“Well,” said the engineer, “it was white.” “The flag,” [another] testified, “when I put it there, it was red.” The flag was called for. It had been [red], but the color had gone out of it. The offense of the cross, the old fashioned, old time gospel has become offensive and unacceptable. We are seeking things for itching ears; we want a new gospel, we want a new interpretation, we want a new message, for the old is worn out. All preachers go through that crisis. But the martyrs and the apostles and the witnesses of Christ took their stand in the presence of the cross of Christ and said, “God forbid that I should boast, that I should glory, save in the cross of the Son of God” [Galatians 6:14]. And every syllable and every page of the New Testament they have left behind is inspired by His sufferings and stained by His blood.” May I say three things, good homiletical outline?
What comes, what happens when a man preaches the gospel of the cross of the Son of God? “For I am determined not to know any thing among you, save Jesus Christ, and Him crucified” [1 Corinthians 2:2]. One: you will have a key to the meaning of the suffering and death of our Lord; the purpose of His coming into the world. Without that key, the life, the suffering, and the death of our Lord is a farce, it’s a cheap burlesque. It’s a “Divine Comedy.”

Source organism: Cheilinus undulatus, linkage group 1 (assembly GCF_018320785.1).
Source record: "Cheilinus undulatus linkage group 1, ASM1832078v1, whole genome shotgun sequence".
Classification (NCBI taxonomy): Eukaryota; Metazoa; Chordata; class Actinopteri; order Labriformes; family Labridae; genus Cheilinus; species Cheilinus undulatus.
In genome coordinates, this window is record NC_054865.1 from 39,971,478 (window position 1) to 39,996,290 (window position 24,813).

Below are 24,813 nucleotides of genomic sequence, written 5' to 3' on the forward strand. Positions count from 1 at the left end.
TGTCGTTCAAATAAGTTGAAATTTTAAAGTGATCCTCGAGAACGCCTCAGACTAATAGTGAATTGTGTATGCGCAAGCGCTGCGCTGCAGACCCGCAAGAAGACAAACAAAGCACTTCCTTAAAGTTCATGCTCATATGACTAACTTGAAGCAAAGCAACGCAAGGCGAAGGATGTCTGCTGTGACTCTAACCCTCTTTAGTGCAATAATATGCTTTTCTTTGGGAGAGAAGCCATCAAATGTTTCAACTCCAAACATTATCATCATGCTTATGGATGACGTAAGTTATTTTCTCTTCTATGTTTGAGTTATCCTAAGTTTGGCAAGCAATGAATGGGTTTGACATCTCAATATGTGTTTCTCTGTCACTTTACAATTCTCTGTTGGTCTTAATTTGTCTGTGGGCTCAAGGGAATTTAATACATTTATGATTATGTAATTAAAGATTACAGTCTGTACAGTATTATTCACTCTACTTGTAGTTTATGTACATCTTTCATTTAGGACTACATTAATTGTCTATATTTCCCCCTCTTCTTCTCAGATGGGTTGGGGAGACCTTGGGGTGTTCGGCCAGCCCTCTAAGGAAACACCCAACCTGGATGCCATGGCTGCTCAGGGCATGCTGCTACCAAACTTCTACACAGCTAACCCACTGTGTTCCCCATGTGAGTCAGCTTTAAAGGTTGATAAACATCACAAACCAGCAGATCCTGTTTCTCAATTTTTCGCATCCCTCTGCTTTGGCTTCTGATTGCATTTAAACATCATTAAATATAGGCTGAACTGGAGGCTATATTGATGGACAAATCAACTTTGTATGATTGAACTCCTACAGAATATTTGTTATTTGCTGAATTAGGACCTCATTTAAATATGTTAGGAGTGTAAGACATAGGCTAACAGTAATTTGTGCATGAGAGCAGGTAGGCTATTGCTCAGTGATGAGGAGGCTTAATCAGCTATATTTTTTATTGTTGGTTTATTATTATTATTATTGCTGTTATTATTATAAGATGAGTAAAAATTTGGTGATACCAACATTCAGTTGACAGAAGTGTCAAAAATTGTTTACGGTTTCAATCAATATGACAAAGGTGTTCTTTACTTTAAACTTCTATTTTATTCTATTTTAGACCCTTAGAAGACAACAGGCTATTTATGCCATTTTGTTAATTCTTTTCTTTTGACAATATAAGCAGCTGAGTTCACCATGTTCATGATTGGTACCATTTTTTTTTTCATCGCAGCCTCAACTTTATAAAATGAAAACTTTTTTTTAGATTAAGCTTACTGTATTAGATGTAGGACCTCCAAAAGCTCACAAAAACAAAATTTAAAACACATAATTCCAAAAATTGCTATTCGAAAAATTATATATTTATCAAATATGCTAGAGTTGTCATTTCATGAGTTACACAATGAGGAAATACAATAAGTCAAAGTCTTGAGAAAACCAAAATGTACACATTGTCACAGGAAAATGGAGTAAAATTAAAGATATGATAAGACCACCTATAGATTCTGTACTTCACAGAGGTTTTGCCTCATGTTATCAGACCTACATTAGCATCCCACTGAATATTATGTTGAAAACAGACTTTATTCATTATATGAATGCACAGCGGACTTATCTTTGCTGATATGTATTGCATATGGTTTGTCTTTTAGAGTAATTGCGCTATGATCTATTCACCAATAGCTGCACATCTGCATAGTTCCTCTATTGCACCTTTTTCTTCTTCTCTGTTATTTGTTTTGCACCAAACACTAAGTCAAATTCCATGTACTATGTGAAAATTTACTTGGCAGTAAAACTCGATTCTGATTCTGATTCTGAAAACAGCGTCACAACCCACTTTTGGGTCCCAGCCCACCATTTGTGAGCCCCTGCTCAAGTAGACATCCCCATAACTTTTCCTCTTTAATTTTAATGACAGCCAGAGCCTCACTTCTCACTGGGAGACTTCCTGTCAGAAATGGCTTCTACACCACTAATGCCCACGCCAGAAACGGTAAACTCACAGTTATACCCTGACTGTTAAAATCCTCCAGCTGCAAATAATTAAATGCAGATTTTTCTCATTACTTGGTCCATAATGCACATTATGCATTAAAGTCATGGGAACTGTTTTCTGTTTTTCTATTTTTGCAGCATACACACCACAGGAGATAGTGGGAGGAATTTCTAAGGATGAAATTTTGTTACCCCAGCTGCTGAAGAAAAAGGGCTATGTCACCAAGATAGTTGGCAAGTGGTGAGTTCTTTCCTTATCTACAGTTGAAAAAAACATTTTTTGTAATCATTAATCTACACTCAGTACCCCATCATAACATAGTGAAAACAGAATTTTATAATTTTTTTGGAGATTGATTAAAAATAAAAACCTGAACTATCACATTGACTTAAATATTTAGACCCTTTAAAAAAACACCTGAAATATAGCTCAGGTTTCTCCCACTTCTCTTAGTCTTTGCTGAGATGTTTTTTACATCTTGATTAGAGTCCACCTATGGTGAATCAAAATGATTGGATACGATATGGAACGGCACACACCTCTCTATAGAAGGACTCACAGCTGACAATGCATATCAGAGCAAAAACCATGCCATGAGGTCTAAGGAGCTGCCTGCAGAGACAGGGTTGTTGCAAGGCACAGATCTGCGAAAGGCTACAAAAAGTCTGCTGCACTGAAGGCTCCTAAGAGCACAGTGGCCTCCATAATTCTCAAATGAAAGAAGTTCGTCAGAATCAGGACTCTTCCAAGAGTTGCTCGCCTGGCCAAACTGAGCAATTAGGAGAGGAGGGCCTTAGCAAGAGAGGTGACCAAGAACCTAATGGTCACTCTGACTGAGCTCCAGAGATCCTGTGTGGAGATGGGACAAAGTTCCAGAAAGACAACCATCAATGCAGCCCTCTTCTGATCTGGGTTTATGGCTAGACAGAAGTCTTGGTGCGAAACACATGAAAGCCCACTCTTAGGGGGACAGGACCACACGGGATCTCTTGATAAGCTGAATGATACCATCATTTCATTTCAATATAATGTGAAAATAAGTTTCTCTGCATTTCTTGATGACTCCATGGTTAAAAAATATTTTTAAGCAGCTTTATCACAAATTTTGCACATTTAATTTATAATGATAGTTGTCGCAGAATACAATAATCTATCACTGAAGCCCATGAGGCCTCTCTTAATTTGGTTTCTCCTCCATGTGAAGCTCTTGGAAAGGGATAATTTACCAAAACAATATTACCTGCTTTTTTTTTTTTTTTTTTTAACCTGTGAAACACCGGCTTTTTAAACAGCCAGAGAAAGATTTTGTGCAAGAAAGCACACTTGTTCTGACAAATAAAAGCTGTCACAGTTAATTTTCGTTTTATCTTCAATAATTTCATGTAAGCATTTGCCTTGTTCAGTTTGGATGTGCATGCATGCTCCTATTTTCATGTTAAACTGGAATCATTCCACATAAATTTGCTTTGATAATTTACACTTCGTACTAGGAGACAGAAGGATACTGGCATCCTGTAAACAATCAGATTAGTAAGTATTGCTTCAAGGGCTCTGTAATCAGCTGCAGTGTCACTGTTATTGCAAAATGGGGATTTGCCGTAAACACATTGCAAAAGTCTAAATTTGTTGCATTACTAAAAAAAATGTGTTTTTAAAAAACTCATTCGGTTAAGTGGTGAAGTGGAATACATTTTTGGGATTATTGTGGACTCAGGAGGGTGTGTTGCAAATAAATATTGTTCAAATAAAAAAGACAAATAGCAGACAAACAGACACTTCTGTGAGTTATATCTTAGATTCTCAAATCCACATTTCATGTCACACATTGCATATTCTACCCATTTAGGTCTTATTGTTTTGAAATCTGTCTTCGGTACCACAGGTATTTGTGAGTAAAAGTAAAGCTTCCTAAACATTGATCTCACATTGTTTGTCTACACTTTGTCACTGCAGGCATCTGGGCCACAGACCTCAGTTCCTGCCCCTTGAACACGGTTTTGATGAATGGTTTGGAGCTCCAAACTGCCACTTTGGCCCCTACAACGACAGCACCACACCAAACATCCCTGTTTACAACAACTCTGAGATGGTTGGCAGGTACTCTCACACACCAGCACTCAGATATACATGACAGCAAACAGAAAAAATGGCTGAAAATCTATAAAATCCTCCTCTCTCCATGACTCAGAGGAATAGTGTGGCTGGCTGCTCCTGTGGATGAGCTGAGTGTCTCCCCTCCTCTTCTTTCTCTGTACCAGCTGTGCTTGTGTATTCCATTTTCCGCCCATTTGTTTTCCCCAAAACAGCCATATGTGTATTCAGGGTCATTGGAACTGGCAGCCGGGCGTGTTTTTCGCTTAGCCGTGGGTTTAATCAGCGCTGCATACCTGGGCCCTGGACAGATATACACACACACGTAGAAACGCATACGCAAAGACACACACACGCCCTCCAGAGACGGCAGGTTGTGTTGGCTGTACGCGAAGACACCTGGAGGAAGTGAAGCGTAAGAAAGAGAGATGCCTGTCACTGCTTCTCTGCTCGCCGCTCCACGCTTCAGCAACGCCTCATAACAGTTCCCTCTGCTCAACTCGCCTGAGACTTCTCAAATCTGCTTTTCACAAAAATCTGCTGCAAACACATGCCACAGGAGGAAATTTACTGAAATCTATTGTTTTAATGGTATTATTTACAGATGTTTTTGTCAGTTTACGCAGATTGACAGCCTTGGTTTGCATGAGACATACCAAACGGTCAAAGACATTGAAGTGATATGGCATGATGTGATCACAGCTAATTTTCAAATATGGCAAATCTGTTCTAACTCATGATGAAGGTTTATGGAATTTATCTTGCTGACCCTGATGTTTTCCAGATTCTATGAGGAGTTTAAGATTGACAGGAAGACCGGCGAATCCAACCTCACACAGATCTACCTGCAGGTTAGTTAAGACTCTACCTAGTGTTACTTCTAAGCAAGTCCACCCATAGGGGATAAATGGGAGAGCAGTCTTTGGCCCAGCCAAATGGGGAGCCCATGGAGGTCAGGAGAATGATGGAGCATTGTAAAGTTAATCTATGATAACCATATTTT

Albert Schweitzer, this famous philanthropist and humanitarian in the French Cameroon’s in West Africa, wrote a book entitled The Quest for the Historical Jesus. And the thesis of that book is this: that our Lord expected the apocalyptic descent of the kingdom of God from heaven, and when it didn’t happen, He died frustrated, and defeated, and disappointed, and in despair. Outside of the revelation in God’s Word of the purpose of the coming of Christ into this world, He is correct; Christ died frustrated and defeated and in despair, the kingdom didn’t come. But in the revelation of God and in the elective purposes of heaven for us, the suffering of our Lord and the cross of our Christ is the ultimate glory and purpose and meaning of His incarnation and of His coming into the world [John 18:37]. In eternity He was the Lamb slain from before the foundation of this world [Revelation 13:8]. In prophecy He is the Lamb led to the slaughter, and before His shearers dumb [Isaiah 53:7].